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NZXT Manta Mini-ITX Case Review

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System Building with NZXT Manta mini-ITX

During the build, I installed a Corsair H100i water cooling unit along with a RADEON R9 270X Windforce edition graphics card. I was very interested in seeing how cable management would turn out to be since there were no rubber grommets for the cable cutouts and no Velcro straps to tie down large cables. Let’s take a look at the build.

NZXT Manta ITX Build with Window

Test System

  • Motherboard: Gigabyte Z97N-WIFI
  • System Memory: 2x4GB 1600MHz DDR3
  • Processor: Intel Pentium G3258 @ 4.8GHz
  • Audio: Realtek ALC892
  • Video: Gigabyte R9 270X 2GB GDDR5 Windforce Edition
  • Disk Drive 1: Kingston SSDNow V300 120GB SSD
  • Enclosure: NZXT Manta mini-ITX case
  • PSU: Corsair CX430M
  • Monitor: HP 23bw 23″ IPS display
  • Operating System: Windows 8.1 Professional 64-Bit

Results

The overall build turned out well since there was a lot of work room in the case. I installed the radiator to the Corsair H100i at the front of the case with enough room for two more fans for a push-pull configuration. The Gigabyte R9 270X 2GB GDDR5 Windforce Edition graphics card installed without a problem considering how long the card was. Getting the cables to the motherboard was doable, but bending a few cables just to get them to plug into the motherboard was difficult because of the cable bar. Once I was able to get the cables plugged in, the cable bar does a good job at hiding most of those cables.

NZXT Manta ITX Build Interior

Cable management was simple to do thanks to the many cable tie down points on the motherboard tray. Although Velcro straps were not included, I was still able to tie down the large 24-pin motherboard cable without much problem. Since the side panels were curved outwards, the cables behind the motherboard tray had enough clearance and did not come into contact with the side panel.

NZXT Manta ITX Cable Management

Because I mounted the 240mm radiator to the front, I placed the two 120mm fans on the outside of frame. But does that mean we lose the front dust filter?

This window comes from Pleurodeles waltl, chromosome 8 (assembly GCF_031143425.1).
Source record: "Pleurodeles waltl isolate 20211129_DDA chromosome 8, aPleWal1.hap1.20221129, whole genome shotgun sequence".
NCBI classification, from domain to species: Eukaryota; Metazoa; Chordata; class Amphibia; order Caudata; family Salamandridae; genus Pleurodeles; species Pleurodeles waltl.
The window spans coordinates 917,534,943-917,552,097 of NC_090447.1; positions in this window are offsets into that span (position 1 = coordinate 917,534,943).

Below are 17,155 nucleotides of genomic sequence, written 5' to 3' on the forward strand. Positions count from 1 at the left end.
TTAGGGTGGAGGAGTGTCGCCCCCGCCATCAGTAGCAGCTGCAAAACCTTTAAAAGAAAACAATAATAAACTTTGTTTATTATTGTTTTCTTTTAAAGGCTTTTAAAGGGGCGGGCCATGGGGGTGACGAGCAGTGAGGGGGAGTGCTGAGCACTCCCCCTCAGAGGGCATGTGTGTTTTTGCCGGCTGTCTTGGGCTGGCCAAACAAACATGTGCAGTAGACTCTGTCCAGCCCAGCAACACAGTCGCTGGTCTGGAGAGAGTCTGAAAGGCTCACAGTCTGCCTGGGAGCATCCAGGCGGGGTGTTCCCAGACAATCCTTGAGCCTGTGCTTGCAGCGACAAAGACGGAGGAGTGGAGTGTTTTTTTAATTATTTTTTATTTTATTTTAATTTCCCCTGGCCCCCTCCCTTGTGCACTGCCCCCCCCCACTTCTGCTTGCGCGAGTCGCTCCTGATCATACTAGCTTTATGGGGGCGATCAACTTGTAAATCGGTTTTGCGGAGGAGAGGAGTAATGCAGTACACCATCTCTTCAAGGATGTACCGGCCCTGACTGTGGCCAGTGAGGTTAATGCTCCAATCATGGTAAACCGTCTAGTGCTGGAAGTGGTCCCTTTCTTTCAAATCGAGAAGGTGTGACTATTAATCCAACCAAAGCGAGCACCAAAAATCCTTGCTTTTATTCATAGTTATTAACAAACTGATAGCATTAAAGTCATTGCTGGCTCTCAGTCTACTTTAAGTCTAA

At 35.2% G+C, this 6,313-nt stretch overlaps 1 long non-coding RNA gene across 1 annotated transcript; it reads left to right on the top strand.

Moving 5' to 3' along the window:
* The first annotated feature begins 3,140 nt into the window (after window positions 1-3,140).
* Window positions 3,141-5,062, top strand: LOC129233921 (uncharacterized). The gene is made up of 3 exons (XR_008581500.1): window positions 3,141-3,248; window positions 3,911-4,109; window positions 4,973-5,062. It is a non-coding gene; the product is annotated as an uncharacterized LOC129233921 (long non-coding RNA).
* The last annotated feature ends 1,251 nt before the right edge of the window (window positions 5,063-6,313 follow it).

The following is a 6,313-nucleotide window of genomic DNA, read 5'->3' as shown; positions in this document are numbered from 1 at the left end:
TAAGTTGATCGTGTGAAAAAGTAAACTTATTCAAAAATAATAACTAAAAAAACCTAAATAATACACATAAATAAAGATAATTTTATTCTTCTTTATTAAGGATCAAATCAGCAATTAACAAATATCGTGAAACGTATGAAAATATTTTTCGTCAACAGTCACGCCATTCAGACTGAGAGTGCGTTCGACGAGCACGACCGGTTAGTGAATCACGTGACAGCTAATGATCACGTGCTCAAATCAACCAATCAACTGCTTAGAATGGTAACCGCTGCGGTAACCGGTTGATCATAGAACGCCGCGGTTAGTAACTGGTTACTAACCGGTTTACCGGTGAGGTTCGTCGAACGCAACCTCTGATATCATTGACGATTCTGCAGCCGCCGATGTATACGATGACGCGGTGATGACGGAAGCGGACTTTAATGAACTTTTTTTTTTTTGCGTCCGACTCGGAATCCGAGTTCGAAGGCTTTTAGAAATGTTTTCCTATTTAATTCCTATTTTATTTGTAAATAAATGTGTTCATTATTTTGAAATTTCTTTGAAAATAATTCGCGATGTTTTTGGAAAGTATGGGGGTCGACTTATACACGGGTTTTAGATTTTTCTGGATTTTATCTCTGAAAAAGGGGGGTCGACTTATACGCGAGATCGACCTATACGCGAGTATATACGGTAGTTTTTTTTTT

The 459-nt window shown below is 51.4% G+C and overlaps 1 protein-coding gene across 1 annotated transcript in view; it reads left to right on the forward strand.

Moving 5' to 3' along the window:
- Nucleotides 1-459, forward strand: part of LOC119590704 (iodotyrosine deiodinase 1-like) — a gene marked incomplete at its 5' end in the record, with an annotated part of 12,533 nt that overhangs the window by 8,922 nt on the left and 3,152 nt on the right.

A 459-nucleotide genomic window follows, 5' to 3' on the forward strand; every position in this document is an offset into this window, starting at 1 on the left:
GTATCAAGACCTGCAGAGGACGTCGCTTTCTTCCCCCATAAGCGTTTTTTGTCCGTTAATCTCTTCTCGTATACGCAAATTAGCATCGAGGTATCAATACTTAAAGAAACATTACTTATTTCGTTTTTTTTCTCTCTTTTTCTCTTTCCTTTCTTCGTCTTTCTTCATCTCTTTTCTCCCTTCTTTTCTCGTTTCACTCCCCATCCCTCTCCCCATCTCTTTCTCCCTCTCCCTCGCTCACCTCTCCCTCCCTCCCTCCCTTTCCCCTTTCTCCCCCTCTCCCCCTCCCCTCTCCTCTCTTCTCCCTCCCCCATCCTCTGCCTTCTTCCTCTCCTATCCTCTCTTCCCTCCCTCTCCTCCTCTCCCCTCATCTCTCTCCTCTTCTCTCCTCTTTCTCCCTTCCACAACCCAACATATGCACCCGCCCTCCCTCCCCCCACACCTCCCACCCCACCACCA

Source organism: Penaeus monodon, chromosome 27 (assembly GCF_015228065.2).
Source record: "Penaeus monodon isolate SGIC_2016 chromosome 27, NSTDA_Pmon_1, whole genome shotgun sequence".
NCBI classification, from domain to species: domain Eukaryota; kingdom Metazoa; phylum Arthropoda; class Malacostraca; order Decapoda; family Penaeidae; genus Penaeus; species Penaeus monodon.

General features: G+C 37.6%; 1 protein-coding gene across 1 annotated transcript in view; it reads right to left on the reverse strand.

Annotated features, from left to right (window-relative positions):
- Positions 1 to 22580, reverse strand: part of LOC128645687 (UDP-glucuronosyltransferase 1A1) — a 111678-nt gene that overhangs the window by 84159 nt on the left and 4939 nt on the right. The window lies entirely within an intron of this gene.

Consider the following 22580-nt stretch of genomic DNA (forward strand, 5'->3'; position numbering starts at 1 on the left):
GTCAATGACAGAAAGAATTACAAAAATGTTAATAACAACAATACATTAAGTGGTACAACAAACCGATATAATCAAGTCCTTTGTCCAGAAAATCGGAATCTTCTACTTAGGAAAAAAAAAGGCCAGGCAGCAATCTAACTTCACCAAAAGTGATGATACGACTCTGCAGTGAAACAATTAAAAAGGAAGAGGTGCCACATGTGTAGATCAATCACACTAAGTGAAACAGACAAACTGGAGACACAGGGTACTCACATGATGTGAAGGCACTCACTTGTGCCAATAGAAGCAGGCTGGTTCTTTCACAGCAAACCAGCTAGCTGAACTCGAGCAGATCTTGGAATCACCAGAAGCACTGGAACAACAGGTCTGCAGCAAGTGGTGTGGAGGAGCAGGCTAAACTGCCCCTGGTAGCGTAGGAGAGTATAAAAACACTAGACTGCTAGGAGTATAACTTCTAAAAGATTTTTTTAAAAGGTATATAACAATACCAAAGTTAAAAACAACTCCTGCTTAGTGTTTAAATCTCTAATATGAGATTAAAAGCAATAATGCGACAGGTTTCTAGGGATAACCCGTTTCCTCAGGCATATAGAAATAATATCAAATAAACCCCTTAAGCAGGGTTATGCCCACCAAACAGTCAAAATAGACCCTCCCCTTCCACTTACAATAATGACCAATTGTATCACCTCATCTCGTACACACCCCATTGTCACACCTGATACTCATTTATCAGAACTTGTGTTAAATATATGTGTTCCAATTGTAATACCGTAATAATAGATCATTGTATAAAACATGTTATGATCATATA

NZXT Manta ITX Radiator with Fans

The front dust filter installed without a problem even with the fans installed outside the frame. The front dust filter was large enough for this kind of configuration. Adding two more fans behind the radiator could be done for a push-pull configuration.

NZXT Manta ITX Radiator with Fans under Filter

The SSD brackets could be removed via a single thumbscrew. These brackets did not have a tool-less design as installing an SSD required four screws. I would had been able to admire the SSD installed in this system if only it was not upside down. Also, when installing a 3.5″ HDD behind the motherboard tray, these two SSD brackets must be removed to do so.

NZXT Manta ITX Internal SSD Mount

Take a look at how much room was left for additional fans on the radiator. Assuming there were additional fans on the radiator for a push-pull configuration, there would still be about a centimeter or two between the fans and the graphics card. The Gigabyte R9 270X 2GB GDDR5 Windforce Edition measures in at 11.5″, but it should have no problems with a push-pull configuration.

NZXT Manta ITX GPU and Radiator Clearance

The LED’s on the motherboard rear I/O ports were bright and provided enough light to plug in the necessary cables. This was a great feature to have especially since this build was often left alone in a dark corner. What I would had liked to see was some sort of way to power these LED’s by battery. This way, the user can plug in all the necessary cables before powering on the system.

NZXT Manta ITX Rear LED

The illumination on the NZXT logo on the power supply chamber was very bright and looked great in darker environments. There were no LED strips on the interior or underneath the case, but I personally liked it without these added features anyway.

NZXT Manta ITX Power Supply Chamber LED

Let’s go into my final thoughts and end this review with my conclusion in the next section.


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